If there is ONE bit of code that has caused us a huge amount of
consternation relative to it's use in nmh, it is the db/dbm code. It
is ONLY used by slocal to suppress messages with the same Message-Id.
I had a look. It looks up Message-ID, if found then it verbosely shows
its value, if it's not found then it stashes the `Delivery-Date' it
built earlier ready for next time.
I asked about removing this feature once, and I only got minor
pushback. While this API is part of POSIX, it doesn't seem like they
are standardized in terms of header files & library names.
POSIX, he say #include <ndbm.h>. And there's no special `-l foo'
required, unlike for some other include files.
That's what configure.ac tries first.
dnl Classic ndbm with no library required (eg NetBSD): try this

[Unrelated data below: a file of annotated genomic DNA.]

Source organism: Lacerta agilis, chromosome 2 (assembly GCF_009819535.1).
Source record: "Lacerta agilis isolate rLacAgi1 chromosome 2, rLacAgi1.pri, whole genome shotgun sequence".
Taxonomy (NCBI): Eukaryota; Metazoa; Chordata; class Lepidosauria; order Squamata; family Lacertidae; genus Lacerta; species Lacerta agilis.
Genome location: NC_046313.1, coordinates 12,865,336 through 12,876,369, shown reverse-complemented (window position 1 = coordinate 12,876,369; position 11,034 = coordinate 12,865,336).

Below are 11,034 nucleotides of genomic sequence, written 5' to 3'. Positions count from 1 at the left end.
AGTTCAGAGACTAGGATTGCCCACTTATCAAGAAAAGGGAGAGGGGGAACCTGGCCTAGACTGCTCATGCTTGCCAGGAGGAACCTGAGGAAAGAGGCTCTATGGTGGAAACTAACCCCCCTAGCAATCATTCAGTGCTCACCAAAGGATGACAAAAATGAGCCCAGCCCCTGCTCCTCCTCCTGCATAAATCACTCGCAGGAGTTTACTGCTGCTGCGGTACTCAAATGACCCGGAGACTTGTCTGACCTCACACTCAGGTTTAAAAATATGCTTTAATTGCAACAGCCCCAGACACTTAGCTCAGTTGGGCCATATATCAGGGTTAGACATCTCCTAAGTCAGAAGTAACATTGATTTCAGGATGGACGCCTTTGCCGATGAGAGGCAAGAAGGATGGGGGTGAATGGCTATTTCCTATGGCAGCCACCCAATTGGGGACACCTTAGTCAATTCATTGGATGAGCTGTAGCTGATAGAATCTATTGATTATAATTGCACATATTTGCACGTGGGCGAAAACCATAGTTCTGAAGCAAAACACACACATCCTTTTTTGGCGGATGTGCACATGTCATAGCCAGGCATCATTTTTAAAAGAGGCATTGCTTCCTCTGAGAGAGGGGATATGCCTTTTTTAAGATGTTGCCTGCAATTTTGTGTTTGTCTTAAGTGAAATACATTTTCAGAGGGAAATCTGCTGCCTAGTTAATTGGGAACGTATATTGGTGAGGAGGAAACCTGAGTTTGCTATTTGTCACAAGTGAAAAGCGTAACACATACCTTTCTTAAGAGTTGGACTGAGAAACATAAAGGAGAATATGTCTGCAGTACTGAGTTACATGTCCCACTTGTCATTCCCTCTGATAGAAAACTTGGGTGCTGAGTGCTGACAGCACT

dnl first so we don't accidentally link in a pointless but harmless
dnl library in one of the later ndbm.h+libfoo tests:
dnl Berkeley DBv2 emulating ndbm: header in db.h, e.g., 32-bit Cygwin:
dnl Berkeley DBv1 emulating ndbm:
I'd rather make this support conditional; if we can't find a working
db/dbm library then we just don't support duplicate message
As long as slocal's -(no)suppressdup were errors so the user knew. And
a `make check' of it would be good because then of the `skip' in the
Would the big `nmh configuration' that's output at the end of
./configure then include whether ndbm.h support was found? It would be
handy if more were there, e.g. the recent `ICONV_ENABLED', as it's
something the user sees, might even read, and can easily pass onto us.
Also, the implementation seems to have the Message-Id database grow
without bounds, so I have to wonder how much it's being used.
Perhaps disk space has kept pace. Or the user sees the `possibly
corrupt file' error message and deletes it or otherwise fixes.
Given filesystems do a lot better at finding a filename in a large
directory these days, and stashing small files within the inode's space,
once wonders if Message-ID digested, and stuttered, would be sufficient.
Then the user can find(1) on -mtime, etc., to prune, as documented.